Breastfeeding. A scary word for some. An intriguing word for me.
I wanted nothing more than to be able to breastfeed my son once I found out I was pregnant. No woman in my family had breastfed beyond 1 month prior to me. Since I’m a Dietitian, I had listened to several podcasts about the benefits of breastfeeding to my baby and myself and I was DETERMINED to do it.
And now, 11 months have passed and we are STILL SUCCESSFULLY BREASTFEEDING.
My goal is to breastfeed until my son weans himself, whenever that may be.
We’ve had ups and downs along the way, but besides the determination and sleepy nights, there were a few things that set us up for a strong breastfeeding foundation.
SET YOURSELF UP FOR BREASTFEEDING SUCCESS.
(1) First, what kind of hospital are you delivering at? Are you delivering at a hospital or at home?
If you are delivering at a hospital, is it a “baby friendly” one?
“Baby–Friendly” is the official description of an initiative created by the World Health Organization and UNICEF to encourage hospitals all over the world to promote healthy feeding choices for infants.
The hospital you choose doesn’t have to be a certified “baby-friendly” hospital to guarantee breastfeeding success. The one I delivered at wasn’t and I am still successfully breastfeeding 11 months later.
However, make sure your place of delivery has nursing staff that have breastfeeding experience and preferably, an IBCLC (international board certified lactation consultant) or CLC (certified lactation consultant) on staff. Make sure baby will be rooming in with you at night and that formula and pacifiers are NOT offered to your baby unless medically necessary.
It would be an added bonus if they offer a breastfeeding clinic that you can go to also.
These are ALL best practices that my hospital did have and I truly believe they contributed to my breastfeeding success.
(2) Have a plan with your healthcare provider about how the birthing process will go.
You and your healthcare provider should strive for baby to be skin to skin directly after birth regardless if the birthing method is vaginal or cesarean. This helps with the breast crawl and latching process.
Some babies naturally latch themselves on if you let them go through the “breast crawl” process. Others need a little help.
I had SEVERAL nurses at my discretion that had helped moms breastfeed before. They were there in the hospital when I needed to support and to stay on top of feeding my baby frequently. It’s VERY important that you nurse or “move milk” by hand expression pretty frequently within the first 10 hours of your baby’s life.
And babies are super sleepy during this time period so it’s important that you know how to look for signs that the baby is ready to latch.
I created a Breastfeeding Help in the Hospital Guide for new mom’s to be able to take to the hospital with them. They can use this when trying to get baby to latch.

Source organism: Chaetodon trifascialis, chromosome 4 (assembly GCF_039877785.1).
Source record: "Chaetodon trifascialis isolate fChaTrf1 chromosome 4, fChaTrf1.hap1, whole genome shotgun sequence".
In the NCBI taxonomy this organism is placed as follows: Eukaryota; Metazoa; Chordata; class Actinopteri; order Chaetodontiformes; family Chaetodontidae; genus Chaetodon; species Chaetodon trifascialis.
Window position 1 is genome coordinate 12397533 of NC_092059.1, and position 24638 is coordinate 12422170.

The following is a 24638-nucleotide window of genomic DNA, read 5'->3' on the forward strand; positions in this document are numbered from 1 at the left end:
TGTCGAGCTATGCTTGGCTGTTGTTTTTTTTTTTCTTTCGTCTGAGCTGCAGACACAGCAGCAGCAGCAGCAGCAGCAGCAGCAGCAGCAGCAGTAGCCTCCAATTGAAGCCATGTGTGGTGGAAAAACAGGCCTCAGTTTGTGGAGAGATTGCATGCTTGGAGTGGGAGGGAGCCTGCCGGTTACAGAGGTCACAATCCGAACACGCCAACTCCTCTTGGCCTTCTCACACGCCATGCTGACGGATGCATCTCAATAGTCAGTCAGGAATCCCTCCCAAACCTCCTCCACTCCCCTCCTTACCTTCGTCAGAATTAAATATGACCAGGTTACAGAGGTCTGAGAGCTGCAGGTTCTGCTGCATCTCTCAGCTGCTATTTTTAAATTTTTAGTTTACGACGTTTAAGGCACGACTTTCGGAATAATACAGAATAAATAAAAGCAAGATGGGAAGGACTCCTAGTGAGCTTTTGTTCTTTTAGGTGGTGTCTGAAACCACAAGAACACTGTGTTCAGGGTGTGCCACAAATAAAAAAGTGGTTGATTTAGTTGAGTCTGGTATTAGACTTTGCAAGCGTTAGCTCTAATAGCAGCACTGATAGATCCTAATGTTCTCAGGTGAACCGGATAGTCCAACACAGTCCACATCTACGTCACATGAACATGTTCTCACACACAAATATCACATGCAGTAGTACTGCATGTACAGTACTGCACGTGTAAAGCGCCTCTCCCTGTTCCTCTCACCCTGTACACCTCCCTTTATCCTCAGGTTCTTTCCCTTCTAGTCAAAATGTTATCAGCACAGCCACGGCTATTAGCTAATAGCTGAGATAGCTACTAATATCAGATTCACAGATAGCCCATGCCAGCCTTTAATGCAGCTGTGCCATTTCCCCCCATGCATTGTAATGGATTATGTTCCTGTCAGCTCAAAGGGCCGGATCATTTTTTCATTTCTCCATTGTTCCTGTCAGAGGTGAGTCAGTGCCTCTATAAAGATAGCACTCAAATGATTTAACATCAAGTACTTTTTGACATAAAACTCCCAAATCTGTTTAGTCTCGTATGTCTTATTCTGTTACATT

(3) Perfecting the Latch for breastfeeding.
I work at WIC (Women Infants and Children) and am a CLC myself. When I ask parents how they know that their baby is hungry, the #1 answer I get is, because he/she is crying. Crying is actually a LATE sign of hunger. If you try latching your baby when he/she is already crying, they may become frustrated very easily.
We want to look for EARLY SIGNS TO LATCH:
- REM sleep (Rapid Eye Movement – when baby’s eyes are going back and forth – this is a deep sleep for us adults but a light sleep for baby)
- Quietly alert (meaning his eyes are open but he isn’t making much noise)
- Active alert (eyes open, moving around and maybe cooing)
Other signs to look for include: when baby is rooting (turning towards you and mouthing), when baby’s fists are closed tightly.
There are different positions that you can try like the football, however, I always thought cradling my baby (picture below) was the most comfortable for both of us. Whichever position you choose, baby should be positioned (tummy to mummy, shoulders and hips squared to mom).
The picture above is a good example of what baby should look like when positioned correctly.
Baby may not always latch perfectly on the first go. They introduced a nipple shield to me at the hospital because Ben was having trouble latching due to my nipples being flat. They also had me wear these Medela Soft Shells to help draw my nipple out. I think they helped a little bit.
I used the shield (when I had to) at night or when it seemed like he was getting really frustrated trying to latch during the day. But I ALWAYS TRIED TO LATCH FIRST. The shield was just a crutch to get us by. I went to breastfeeding clinic for the first time at 2 weeks, the lactation consultant helped Ben get a good latch and we never used the nipple shield again.
Dont give up
If you can’t get baby to latch right away, you can try these things that were given to me. Although, there is no research that they are proven to work. You can also express your COLOSTRUM into a spoon INSTEAD OF A BOTTLE and feed it to baby that way. Doing this prevents nipple confusion from giving them a bottle.
(4) Ongoing support for breastfeeding.